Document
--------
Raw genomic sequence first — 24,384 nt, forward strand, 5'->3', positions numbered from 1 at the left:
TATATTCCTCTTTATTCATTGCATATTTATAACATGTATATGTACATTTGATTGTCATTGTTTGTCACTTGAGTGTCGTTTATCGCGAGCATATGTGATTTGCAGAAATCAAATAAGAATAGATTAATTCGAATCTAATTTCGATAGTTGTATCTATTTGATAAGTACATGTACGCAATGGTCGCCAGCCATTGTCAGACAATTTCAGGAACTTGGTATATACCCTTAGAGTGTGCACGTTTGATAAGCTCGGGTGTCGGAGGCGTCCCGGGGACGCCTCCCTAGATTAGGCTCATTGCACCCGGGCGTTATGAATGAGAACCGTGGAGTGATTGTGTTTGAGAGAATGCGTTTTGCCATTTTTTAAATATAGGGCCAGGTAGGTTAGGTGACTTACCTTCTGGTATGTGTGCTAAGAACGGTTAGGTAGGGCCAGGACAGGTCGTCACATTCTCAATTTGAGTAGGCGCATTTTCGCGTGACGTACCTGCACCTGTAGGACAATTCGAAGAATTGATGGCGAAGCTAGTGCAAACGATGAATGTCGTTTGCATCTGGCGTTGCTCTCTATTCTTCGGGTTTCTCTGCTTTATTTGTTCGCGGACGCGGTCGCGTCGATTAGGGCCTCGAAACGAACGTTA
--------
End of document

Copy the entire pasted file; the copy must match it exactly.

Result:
Raw genomic sequence first — 24,384 nt, forward strand, 5'->3', positions numbered from 1 at the left:
TATATTCCTCTTTATTCATTGCATATTTATAACATGTATATGTACATTTGATTGTCATTGTTTGTCACTTGAGTGTCGTTTATCGCGAGCATATGTGATTTGCAGAAATCAAATAAGAATAGATTAATTCGAATCTAATTTCGATAGTTGTATCTATTTGATAAGTACATGTACGCAATGGTCGCCAGCCATTGTCAGACAATTTCAGGAACTTGGTATATACCCTTAGAGTGTGCACGTTTGATAAGCTCGGGTGTCGGAGGCGTCCCGGGGACGCCTCCCTAGATTAGGCTCATTGCACCCGGGCGTTATGAATGAGAACCGTGGAGTGATTGTGTTTGAGAGAATGCGTTTTGCCATTTTTTAAATATAGGGCCAGGTAGGTTAGGTGACTTACCTTCTGGTATGTGTGCTAAGAACGGTTAGGTAGGGCCAGGACAGGTCGTCACATTCTCAATTTGAGTAGGCGCATTTTCGCGTGACGTACCTGCACCTGTAGGACAATTCGAAGAATTGATGGCGAAGCTAGTGCAAACGATGAATGTCGTTTGCATCTGGCGTTGCTCTCTATTCTTCGGGTTTCTCTGCTTTATTTGTTCGCGGACGCGGTCGCGTCGATTAGGGCCTCGAAACGAACGTTA